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Joe Turner’s Come and GoneTheater Review

by Harvey Perr

published April 24, 2009


Joe Turner’s Come and Gone

now playing on Broadway at the Belasco Theater


When a playwright refers to a particular play as his favorite play, it could be for a multitude of reasons, and does not always mean that it is his best play. Sometimes the playwright is just protecting  his play against criticism, because it is the one that’s the most personal and is in the greatest need of being held more closely to one’s heart, because, being so personal, it is the most bruising, and, therefore, the most easily bruised.  Joe Turner’s Come and Gone is all these things and it is August Wilson’s favorite play and, now, in this towering Lincoln Center Theater revival, under Bartlett Sher’s glowing direction, it also emerges as Mr. Wilson’s best play. There is nowhere in town a play so generous, so forgiving, so rich in the glories of American language, so simply and beautifully structured and so alive with the fullness of its people. Out of this natural spring gushes forth a flood of emotional and historical truths that may literally leave you weeping. This reviewer admits to having wept, at play’s end, at the aching beauty of it all. To be in the presence of Thornton Wilder’s Our Town and August Wilson’s Joe Turner’s Come and Gone in one season is to get a full dose of stage poetry at its richest and most deeply felt.


joe turner's come and goneIt is a hot August in Pittsburgh, circa 1911 and we’re in the boardinghouse of Seth and Bertha Holly (Ernie Hudson and Latanya Richardson Jackson). Bertha is making her biscuits. Seth dreams about plans to turn the pots and pans he makes into a viable business, despite his failures to get the loan he needs from the town’s rich Jews. Negroes, mostly newly-freed slaves, from all over, we are told, are moving north, their Bibles in hand, their guitars on their backs. There are already a few guests, one of them Bynum (Roger Robinson), who got his name because he has a way of binding things, and who tells fantastical tales about almost any subject that comes up, and one in particular about a shiny man he once saw and hopes to see again. And there’s Jeremy (Andre Holland), a healthy young man with healthy young desires and who makes the most indecent suggestions in the most decent way possible. And into their lives comes a haunted young man, Harold Loomis (Chad L. Coleman), and his daughter Zonia (Amari Rose Leigh), in search of  Martha, the wife and mother who has deserted them. Harold is so tensed up that he, at times, can hardly move at all, can hardly get the words out of his mouth. When the words do come out, it sounds at times as if he is speaking in tongues. It is Harold, one suspects, who speaks for Wilson, and it is fascinating to hear how sparse and limited is Harold’s language, when we know, from the body of the author’s work, how eloquently language pours out of him.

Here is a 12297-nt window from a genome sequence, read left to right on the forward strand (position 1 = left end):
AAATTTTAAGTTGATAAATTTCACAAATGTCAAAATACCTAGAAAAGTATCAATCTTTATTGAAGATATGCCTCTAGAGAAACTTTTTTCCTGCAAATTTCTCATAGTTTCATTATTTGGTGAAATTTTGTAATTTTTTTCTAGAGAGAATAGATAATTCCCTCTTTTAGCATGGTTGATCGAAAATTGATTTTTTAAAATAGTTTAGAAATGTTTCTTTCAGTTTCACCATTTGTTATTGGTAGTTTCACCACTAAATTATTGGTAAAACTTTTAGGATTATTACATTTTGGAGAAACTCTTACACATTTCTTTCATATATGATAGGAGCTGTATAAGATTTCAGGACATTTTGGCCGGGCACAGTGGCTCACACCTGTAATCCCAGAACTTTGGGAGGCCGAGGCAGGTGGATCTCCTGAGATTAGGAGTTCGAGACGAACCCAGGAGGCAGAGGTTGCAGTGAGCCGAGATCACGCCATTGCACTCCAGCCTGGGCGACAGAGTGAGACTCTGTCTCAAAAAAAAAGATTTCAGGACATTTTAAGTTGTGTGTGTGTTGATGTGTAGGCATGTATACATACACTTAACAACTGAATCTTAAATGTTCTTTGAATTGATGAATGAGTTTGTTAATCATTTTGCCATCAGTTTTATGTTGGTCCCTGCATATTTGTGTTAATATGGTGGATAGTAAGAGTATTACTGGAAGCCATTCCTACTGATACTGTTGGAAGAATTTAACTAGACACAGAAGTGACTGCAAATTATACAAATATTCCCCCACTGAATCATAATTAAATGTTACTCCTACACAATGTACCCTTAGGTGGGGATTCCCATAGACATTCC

joe turner's come and goneThere is also Rutherford Selig (Arliss Howard), a white peddler with a knack for finding lost Negroes; Mattie Campbell (Marsha Stephanie Blake), the sort of young woman that is always falling for the sort of man who is apt to leave her alone and in mourning for the bastard; Molly Cunningham (Aunjanue Ellis) who has no such respect for men but who takes great pleasure in the good times she can have with them. 


This is a boardinghouse that is at once fragile (Michael Yeargan’s exquisite set gets built before our eyes, never puts up its walls, lowers and raises its windows) and sturdy (Bertha’s biscuits remind us of that, as does the fact that all that raucous stamping  - of the tribal dancing that almost everyone gets into the spirit of  - doesn’t bring it down). And how Wilson weaves his tapestry out of the disparate lives and dreams of his characters is wondrous to behold, as is Sher’s skill with the ensemble he has put together to make them dance and, ultimately, as Wilson keeps urging them to do, “sing.”


The last scene in which Loomis’s Martha (Danai Gurira) is found is a farewell scene rather than a reunion, but it is also the scene in which Loomis finds his feet and his voice and Bynum sees his shiny man again. The little touch of magic that Sher finds in this scene is a perfect embodiment of what Wilson is after. In this large cast, special mention should be made of Robinson’s Bynum, Coleman’s Loomis, Blake’s genuinely touching Mattie, and Hudson’s Seth.


August Wilson’s favorite play has been given its due and it is with us again and, since it wasn’t all that big a success the first time it appeared, every serious lover of theater should embrace it this time around. We should  definitely rejoice: Joe Turner’s Come and Gone has found its voice and, hallelujah, it “sings.”


harveyperr @


all photos are by T. Charles Erickson


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